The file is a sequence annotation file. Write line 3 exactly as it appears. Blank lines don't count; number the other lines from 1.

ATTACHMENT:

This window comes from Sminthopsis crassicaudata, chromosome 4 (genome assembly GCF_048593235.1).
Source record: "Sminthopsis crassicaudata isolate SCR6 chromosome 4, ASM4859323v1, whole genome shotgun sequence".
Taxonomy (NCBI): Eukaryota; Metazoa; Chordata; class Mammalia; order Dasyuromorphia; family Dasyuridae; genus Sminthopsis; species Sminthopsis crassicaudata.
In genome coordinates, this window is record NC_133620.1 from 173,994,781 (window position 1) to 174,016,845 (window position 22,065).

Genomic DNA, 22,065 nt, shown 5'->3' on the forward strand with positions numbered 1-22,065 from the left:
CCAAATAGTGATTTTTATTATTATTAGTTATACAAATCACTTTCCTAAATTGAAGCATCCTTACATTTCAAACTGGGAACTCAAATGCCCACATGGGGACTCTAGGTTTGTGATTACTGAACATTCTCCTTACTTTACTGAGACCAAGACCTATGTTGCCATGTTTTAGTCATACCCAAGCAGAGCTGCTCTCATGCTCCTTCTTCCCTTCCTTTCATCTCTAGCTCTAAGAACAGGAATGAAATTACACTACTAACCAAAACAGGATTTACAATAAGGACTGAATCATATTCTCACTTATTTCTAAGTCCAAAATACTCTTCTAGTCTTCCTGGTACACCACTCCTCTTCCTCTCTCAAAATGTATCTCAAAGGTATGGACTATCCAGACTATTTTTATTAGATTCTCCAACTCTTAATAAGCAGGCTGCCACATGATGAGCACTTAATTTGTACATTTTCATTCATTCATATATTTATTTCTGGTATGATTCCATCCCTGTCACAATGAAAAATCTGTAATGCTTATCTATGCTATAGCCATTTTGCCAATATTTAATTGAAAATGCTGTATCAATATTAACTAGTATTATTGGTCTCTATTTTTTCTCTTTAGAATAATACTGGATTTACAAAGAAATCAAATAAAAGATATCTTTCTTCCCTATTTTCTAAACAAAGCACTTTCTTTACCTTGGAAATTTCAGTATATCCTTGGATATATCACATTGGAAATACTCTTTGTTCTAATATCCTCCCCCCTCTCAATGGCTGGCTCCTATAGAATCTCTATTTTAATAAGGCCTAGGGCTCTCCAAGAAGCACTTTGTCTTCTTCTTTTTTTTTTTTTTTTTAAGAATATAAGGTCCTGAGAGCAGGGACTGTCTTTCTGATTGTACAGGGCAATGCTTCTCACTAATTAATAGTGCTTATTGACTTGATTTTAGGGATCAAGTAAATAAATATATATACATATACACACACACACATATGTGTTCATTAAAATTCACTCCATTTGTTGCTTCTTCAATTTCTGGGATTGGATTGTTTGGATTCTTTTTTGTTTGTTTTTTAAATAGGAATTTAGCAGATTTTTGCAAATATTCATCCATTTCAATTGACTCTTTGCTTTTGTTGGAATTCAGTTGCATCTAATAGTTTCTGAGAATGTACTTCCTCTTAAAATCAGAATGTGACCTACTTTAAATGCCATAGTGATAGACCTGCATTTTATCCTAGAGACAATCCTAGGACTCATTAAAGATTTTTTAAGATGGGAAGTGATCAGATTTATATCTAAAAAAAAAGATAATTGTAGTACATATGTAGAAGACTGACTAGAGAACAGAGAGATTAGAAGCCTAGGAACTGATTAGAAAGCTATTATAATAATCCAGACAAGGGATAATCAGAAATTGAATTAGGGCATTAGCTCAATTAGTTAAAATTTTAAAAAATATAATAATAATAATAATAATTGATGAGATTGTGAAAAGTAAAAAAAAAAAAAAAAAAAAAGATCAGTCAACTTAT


Taxonomy (NCBI): Eukaryota; Metazoa; Chordata; class Mammalia; order Dasyuromorphia; family Dasyuridae; genus Sminthopsis; species Sminthopsis crassicaudata.